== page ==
Although work from many laboratories supports a critical role for SHP-2 in a variety of biological systems, its function in myogenic signaling has yet to be determined. In this study, we have utilized the C2C12 myoblast cell line to investigate the role of SHP-2 in FGFR signaling. The results indicate that SHP-2 is a component of the FGFR/FRS-2α signaling complex and functions to mediate activation of the Erk/Elk-1 pathway in myoblasts by FGF-2. We also show that a constitutively active mutant of SHP-2 is sufficient to repress myogenesis. Interestingly, the constitutively active mutant of SHP-2 represses myogenesis without any appreciable activation of the Erk/Elk-1 pathway. These data demonstrate that SHP-2 is necessary, but not sufficient, for activation of the Erk pathway in myoblasts and suggest that SHP-2 mediates the repressive effects of the FGFR on myogenesis via a pathway that is parallel to the activation of the Erks.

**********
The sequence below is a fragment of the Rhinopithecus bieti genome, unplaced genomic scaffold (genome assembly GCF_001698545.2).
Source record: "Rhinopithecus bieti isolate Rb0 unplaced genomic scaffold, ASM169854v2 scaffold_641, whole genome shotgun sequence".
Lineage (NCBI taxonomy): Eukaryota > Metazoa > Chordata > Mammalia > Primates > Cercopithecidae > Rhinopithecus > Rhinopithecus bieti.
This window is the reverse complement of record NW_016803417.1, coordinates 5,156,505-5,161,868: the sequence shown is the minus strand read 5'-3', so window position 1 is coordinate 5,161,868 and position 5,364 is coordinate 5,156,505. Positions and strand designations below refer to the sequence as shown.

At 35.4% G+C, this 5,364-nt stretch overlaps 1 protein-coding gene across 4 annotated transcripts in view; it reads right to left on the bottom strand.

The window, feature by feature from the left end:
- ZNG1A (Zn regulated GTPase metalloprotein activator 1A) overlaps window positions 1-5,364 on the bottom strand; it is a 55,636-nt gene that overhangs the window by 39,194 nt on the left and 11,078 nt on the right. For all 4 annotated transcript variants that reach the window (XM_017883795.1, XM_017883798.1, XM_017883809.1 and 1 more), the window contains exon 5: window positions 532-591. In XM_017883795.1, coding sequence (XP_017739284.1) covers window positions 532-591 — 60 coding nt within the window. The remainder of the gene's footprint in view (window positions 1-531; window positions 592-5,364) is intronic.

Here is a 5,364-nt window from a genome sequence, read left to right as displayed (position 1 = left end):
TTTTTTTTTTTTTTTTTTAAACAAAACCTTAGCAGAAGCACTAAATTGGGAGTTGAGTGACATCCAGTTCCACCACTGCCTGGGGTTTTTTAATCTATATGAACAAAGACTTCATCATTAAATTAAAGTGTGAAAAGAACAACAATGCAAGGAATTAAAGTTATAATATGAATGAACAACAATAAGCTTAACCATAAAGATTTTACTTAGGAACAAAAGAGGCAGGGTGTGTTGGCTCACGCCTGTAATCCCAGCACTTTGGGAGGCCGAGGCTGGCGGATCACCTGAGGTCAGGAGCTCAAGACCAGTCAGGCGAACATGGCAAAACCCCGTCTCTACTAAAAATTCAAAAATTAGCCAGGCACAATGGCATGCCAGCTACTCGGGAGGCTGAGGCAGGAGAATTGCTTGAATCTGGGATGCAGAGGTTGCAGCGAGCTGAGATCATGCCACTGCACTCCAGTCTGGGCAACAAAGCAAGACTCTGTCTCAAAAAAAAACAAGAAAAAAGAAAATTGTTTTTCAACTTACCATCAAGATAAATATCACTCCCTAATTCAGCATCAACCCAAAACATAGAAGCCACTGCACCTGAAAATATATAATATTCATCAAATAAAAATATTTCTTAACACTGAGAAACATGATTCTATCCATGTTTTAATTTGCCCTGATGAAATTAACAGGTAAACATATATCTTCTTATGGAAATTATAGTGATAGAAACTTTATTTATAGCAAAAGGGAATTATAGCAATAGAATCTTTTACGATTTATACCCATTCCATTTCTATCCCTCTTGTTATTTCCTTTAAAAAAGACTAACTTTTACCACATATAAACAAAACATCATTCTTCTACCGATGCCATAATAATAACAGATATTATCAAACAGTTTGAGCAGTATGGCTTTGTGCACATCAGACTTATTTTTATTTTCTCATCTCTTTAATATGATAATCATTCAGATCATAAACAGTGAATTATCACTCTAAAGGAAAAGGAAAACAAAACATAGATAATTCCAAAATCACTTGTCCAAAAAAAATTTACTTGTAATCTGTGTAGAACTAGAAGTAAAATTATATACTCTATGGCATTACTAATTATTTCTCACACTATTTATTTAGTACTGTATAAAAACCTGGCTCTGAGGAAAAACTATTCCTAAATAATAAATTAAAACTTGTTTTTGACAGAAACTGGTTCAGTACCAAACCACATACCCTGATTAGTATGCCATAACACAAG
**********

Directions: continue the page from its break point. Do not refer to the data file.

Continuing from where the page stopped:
C2C12 myoblasts were purchased from the American Type Culture Collection (Manassas, Va.). C2C12 and 293 cells were cultured at 37°C and 5% CO2 in growth medium (GM) containing Dulbecco's modified Eagle medium (GIBCO, Grand Island, N.Y.) supplemented with 10% fetal bovine serum (FBS) (Sigma, St. Louis, Mo.), 1% sodium pyruvate, and 1% penicillin-streptomycin. C2C12 cells were induced to differentiate by transfer to differentiation medium (DM) containing Dulbecco's modified Eagle medium supplemented with 0.1% FBS, 1% sodium pyruvate, 1% penicillin-streptomycin, and 5 μg each of insulin (Sigma-Aldrich, St. Louis, Mo.) and transferrin (Sigma)/ml. FGF-2 and insulin-like growth factor I (IGF-I) were obtained from Calbiochem (San Diego, Calif.). Antiphosphotyrosine antibodies (4G10) were purchased from Upstate Biotechnology Inc. (UBI; Lake Placid, N.Y.). FRS-2α rabbit polyclonal antibodies used for immunoprecipitation were either purchased from Santa Cruz Biotechnology Inc. (Santa Cruz, Calif.) or obtained from either Mitchel Goldfarb (Albert Einstein College of Medicine, New York, N.Y.) or Joseph Schlessinger (Yale University School of Medicine, New Haven, Conn.). Polyclonal antibodies used for immunoprecipitating SHP-2 were purchased from Santa Cruz Biotechnology, and for immunoblotting, a mouse monoclonal SHP-2 antibody was obtained from Becton Dickinson Transduction Laboratories (Lexington, Ky.). Anti-Myc (9E10) monoclonal antibodies and rabbit polyclonal IRS-1 antibodies were purchased from Santa Cruz Biotechnology. For FRS-2α affinity precipitation, p13-Suc-1 agarose beads were purchased from UBI or a glutathione S-transferase (GST) fusion protein of Suc-1 (p13-Suc-1 cDNA was provided by William Dunphy, California Institute of Technology) was used. Anti-phospho-Erk1/2 antibodies were purchased from Cell Signaling Technology (Beverly, Mass.). The anti-Erk1/2 antibody C1 was kindly provided by John Blenis (Harvard Medical School, Boston, Mass.). Myosin heavy chain (MHC) was purchased from the Developmental Studies Hybridoma Bank (Iowa City, Iowa). Anti-FGFR antibodies were provided by Joseph Schlessinger. Horseradish peroxidase-conjugated anti-mouse and anti-rabbit secondary antibodies were purchased from Amersham-Pharmacia Biotechnology (Arlington Heights, Ill.) and detected by using enhanced chemiluminescence.